22 APRIL 1960, Page 6

Escape from South Africa


ID he drink from our cup?'

'Yes, he did. What's the matter?'

`Man, how can you let a kaffir drink from our cup?'

'Why not? He has no disease, washes regu- larly, wears trousers and is entirely human.'

'Don't you be funny, hey! He's just a kaffir! Don't you understand? A kaffir! A kaffir!' The young constable's clear blue eyes flashed incomprehension and rage. He seized the cup and dashed it to pieces on the floor of the charge office. It could never be used again. It was contaminated. The `kaffir' in question was a senior executive member of the African National, Congress. We had been stopped by an armed police block on entering an African location neajl. Johannesburg. Our mission was political an illegal. Anti-government politics and illegality g° hand in hand in South Africa, especially after Sharpeville. Sharpeville was one week old and already history. Notwithstanding, the policeman smashed the cup. Policemen do not learn from history. I was not arrested that Sunday morning. but three days later when the state of emergency vv3s proclaimed. They came in the dark, unhealthy hours before dawn, and at 3.30 a.m. I Wild, myself with other members of the Congress 't Democrats (the white sister of the ANC) and the Liberal Party in Marshall Square prison, s onlf of them top executive leaders, others, like mYselh * Michael Picardie arrived in Britain last Thurr day after having been arrested in the first police raw! in South Africa as a member of the Congress 01 Democrats in Johannesburg. He is twenty-three ye3r3 old; a graduate of the University of the Witwaters- rand; and by profession an actor. post-Sharpeville 'agitators.' As white men we shared a large dormitory-type cell. Down the corridors we could hear the Indian Congress men chattering away, like political parakeets, someone said, in Gujerati. If you put your mouth to the door's eye-hole you could carry on a con- versation with another cell down the corridor.

'Is Cassim in?'

`Yes, man.'

`Mohamed?' Yes."Ibrahim?"Yes."Mosie?' `Man, everybody's here. Where're the Africans?' 'The Fort, I think.'

The worst thing about the cell was that you couldn't see the sky. But after breakfast the warders allowed white prisoners out into the courtyard, where we played hand cricket with a ball made of paper and read the prison captain's newspaper. We shouted the news up to the Indians on the second floor and the women who were next door to them. The warders didn't seem to mind. We were white. We had privileges. The very same warders behaved like Nazis towards a party of African prisoners who were busy that morning scrubbing the floors—the double-vision of the Afrikaner.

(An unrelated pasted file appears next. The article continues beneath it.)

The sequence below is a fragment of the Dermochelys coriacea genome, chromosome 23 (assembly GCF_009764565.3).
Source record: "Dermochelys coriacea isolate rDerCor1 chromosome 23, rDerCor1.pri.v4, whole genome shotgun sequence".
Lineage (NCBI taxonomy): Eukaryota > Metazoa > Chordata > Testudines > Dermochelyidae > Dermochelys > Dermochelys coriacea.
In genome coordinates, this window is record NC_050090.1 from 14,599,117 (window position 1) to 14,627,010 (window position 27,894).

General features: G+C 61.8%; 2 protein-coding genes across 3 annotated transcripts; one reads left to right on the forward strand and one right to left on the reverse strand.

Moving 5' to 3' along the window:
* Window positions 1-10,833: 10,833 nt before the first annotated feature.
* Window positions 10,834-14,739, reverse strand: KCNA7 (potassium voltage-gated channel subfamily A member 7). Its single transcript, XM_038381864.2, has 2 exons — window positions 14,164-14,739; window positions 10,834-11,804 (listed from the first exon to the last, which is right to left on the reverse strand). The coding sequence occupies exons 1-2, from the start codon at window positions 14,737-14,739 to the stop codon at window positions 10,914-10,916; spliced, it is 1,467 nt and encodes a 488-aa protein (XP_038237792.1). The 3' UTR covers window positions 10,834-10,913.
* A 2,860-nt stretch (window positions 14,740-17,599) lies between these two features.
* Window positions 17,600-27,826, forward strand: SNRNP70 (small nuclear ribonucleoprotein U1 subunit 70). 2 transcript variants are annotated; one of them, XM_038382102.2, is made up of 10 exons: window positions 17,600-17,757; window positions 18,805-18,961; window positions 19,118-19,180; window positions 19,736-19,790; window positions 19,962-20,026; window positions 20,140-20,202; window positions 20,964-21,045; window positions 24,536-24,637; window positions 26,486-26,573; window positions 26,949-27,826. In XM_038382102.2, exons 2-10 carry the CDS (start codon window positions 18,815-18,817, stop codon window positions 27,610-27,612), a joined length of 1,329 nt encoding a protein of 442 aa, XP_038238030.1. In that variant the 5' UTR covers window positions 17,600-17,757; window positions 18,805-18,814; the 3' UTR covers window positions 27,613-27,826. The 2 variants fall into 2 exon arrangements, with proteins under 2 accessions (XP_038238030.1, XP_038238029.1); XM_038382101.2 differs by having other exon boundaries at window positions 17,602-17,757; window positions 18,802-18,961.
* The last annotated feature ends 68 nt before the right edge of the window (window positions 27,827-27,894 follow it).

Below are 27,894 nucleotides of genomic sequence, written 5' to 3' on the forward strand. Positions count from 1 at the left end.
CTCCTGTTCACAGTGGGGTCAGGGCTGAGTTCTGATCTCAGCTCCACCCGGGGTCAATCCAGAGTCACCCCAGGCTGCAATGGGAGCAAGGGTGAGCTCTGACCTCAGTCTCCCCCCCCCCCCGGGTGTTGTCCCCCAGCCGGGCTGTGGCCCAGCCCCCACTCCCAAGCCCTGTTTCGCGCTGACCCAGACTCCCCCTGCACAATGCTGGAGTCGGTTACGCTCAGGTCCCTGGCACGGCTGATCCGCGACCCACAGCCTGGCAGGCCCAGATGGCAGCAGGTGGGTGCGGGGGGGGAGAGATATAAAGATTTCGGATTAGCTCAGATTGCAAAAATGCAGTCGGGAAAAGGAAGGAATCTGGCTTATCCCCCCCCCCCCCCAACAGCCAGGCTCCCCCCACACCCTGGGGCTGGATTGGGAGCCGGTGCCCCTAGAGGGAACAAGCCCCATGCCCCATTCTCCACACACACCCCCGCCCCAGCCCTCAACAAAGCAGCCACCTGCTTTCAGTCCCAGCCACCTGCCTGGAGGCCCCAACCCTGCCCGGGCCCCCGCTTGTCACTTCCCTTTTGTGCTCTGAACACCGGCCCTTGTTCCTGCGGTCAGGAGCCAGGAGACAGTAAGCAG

yes,' said Albert, 'the warders are all right. But just you wait until the Special Branch arrive to grill us. Ever heard of Captain X? Gestapo chief. Told me he is a socialist.'

'A socialist?'

`Yeah, a national socialist. Reads Mein Kampf before bed every night. Has sten-gun bullets for breakfast.'

'On black toast, of course.'

'Of course.'

At 2 p.m. that afternoon, before I'd had my lunch (Her Majesty's meals seem to be served somewhat late in her South African prisons), I was escorted to the Supreme Court. The ancient right of habeas corpus was being invoked—far away from the vaulted halls of English liberty— in a Johannesburg court before an Afrikaner judge called Ludorf by a Russian-Jewish advo- cate called Unterhalter on my behalf. The arrests were premature. No copy of the declaration of the state of, emergency could be produced by the Crown, and I was freed. If my lawyers had been less speedy in bringing the application, if I had been produced in court one hour later (by which time the correct copy of the Govern- ment Gazette had arrived from Cape Town), I should still be in prison, instead of at liberty in the Borough of St. Marylebone, in London. I enjoyed the last dying hour of the rule of law in South Africa.